Atlantic Psychological Practice        106 Milford Street, Suite 104        Salisbury, MD 21804        (410) 543-8291

                                                             Summer Structure
                                                           By Tara Ford, LCSW
                                                             July-August 2017

Summer is well underway, and you may already be wishing for September!  You miss the predictable structure of school days. You are finding it impossible to fill every day with water parks, playdates, and vacations. Summer can even be more difficult when you have a child with anxiety, ADHD, ODD, or an autism spectrum disorder. Below are some tips to help put some relaxation back into your family’s summer break.

  1. Kids crave routine and structure. Knowing what to expect is calming and gives children a foundation to guide their day. Use a white board or piece of paper on the fridge. List the day’s activities. Mornings or afternoons will probably look the same (e.g., breakfast, chores, TV, tablet or phone time, a physical activity, and reading). The other half of the day may contain a special activity or outing.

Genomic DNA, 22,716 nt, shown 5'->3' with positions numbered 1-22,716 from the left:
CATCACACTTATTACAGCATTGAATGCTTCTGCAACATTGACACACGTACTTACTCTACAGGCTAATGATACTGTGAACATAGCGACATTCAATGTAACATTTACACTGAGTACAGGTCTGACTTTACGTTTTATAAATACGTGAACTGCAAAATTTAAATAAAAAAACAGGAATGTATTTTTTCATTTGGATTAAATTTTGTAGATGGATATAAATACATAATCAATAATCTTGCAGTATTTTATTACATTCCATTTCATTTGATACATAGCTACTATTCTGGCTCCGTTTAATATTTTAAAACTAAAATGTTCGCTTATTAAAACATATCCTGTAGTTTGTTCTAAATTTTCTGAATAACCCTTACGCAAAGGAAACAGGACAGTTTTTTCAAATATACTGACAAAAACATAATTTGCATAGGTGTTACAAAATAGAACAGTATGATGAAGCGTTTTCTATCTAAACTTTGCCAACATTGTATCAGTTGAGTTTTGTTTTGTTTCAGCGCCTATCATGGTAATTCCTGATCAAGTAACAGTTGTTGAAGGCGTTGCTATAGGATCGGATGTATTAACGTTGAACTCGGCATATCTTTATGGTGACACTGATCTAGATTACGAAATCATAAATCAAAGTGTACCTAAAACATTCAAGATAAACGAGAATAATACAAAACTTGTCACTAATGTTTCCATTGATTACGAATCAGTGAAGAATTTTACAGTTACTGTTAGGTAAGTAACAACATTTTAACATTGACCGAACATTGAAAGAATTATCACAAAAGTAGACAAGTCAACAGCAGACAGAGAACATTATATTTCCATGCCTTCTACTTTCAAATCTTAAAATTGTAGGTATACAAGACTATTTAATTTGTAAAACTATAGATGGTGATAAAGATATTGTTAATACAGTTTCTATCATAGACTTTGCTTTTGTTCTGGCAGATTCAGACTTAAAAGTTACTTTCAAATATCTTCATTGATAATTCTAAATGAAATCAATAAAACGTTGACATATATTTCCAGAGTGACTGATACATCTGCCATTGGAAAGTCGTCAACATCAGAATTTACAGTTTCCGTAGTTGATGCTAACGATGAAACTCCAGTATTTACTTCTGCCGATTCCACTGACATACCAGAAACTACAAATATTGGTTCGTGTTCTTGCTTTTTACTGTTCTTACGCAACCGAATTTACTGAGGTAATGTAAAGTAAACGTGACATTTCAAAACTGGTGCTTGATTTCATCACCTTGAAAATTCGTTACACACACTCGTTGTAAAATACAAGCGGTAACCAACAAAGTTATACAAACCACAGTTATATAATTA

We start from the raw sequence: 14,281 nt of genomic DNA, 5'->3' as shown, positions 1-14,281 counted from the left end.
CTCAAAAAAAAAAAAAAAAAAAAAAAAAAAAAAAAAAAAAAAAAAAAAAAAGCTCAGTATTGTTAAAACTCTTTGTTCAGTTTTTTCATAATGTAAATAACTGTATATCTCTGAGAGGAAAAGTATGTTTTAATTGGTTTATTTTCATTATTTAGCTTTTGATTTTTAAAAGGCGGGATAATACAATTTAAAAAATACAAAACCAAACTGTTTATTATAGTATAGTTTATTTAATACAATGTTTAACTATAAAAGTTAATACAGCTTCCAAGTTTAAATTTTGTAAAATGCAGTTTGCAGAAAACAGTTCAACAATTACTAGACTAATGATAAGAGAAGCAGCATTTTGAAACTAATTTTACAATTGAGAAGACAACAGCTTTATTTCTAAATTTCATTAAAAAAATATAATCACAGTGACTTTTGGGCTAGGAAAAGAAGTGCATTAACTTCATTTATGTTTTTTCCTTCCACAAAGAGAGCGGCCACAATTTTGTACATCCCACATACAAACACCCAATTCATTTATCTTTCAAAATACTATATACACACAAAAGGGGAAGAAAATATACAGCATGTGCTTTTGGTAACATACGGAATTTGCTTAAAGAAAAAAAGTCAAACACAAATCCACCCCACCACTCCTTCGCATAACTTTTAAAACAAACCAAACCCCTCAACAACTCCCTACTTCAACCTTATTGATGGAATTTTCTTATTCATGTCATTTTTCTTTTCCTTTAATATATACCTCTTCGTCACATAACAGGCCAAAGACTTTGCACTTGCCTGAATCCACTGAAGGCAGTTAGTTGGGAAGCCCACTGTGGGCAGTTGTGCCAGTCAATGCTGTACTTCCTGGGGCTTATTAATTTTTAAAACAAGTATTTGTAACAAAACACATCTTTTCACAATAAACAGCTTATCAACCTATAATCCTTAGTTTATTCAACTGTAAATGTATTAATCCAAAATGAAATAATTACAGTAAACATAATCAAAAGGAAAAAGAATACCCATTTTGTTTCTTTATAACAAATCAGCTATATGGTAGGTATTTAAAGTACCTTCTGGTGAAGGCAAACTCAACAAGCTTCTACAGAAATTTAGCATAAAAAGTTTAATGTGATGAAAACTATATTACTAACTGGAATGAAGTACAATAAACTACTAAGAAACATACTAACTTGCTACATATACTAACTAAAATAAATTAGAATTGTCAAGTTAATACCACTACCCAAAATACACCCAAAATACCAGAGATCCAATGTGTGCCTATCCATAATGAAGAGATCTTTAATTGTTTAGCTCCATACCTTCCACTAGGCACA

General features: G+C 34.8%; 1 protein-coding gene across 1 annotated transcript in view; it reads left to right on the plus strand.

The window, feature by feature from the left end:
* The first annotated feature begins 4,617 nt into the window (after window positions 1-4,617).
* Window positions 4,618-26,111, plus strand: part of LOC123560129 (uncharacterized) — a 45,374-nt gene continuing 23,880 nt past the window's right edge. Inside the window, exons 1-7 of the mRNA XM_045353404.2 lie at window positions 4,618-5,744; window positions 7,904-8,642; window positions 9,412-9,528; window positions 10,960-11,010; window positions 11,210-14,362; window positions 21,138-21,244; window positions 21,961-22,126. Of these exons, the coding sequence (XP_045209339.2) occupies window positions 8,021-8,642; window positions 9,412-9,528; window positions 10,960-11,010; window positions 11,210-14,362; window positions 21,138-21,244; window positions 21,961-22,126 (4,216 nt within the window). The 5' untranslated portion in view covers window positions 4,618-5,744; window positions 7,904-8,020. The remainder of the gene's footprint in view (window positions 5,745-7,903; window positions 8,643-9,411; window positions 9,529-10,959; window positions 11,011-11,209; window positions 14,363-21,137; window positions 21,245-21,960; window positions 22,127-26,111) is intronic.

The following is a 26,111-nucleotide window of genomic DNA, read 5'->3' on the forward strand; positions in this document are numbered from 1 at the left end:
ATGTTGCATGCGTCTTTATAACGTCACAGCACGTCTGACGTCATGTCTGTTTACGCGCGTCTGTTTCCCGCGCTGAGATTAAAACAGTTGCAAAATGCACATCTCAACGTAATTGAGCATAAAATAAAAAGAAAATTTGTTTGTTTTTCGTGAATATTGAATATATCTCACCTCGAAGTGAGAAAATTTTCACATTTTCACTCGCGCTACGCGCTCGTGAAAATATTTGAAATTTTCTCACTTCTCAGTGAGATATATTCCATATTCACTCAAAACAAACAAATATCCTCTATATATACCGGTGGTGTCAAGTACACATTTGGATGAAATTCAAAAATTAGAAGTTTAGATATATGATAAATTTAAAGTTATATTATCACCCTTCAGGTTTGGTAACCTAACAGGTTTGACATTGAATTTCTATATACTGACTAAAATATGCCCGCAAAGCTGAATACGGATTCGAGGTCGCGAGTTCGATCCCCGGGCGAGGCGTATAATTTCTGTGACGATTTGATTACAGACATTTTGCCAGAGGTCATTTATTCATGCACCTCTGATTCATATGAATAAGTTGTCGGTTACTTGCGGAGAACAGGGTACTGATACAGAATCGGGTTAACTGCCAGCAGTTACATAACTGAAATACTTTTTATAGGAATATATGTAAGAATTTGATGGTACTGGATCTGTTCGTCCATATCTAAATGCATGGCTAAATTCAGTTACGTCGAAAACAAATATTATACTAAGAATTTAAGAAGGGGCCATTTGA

2. Bedtimes may vary during the summer months, but staying up late and sleeping till afternoon is confusing and ensures a struggle when children return to a school schedule in the fall. Many community events and activities may also be missed while your kids are asleep!
  3. Try to schedule activities for the same days each week. Monday may be a day for the playground or zoo, Tuesday for the pool, and Wednesday for a visit to grandparents. Check your Facebook events page, local newspaper, and friends for other fun and free activities in your area. Keeping your children engaged in stimulating and physical activities is healthy for everyone. If you have an autistic child with sensory and stimulation issues, locate local resources for events specifically tailored to other children with similar issues. Many mental health agencies also offer highly structured, half-day therapeutic summer programs that are not only fun but provide your child an opportunity to learn new coping skills. Home can also be a fun place. Pools, slip and slides, sprinklers, hula hoops, scooters, and bikes provide easy outdoor activities.
  4. Search Pinterest for simple craft and cooking ideas for rainy or scorching hot days.
  5. Keep discipline the same as during the school year. Inform your children of the consequences of their unsafe or unacceptable behaviors. Follow through, and be consistent! Better yet, use small incentives such as extra tablet or TV time to reward good behavior and choices. Perhaps even a wrist band to a local carnival can be earned! 



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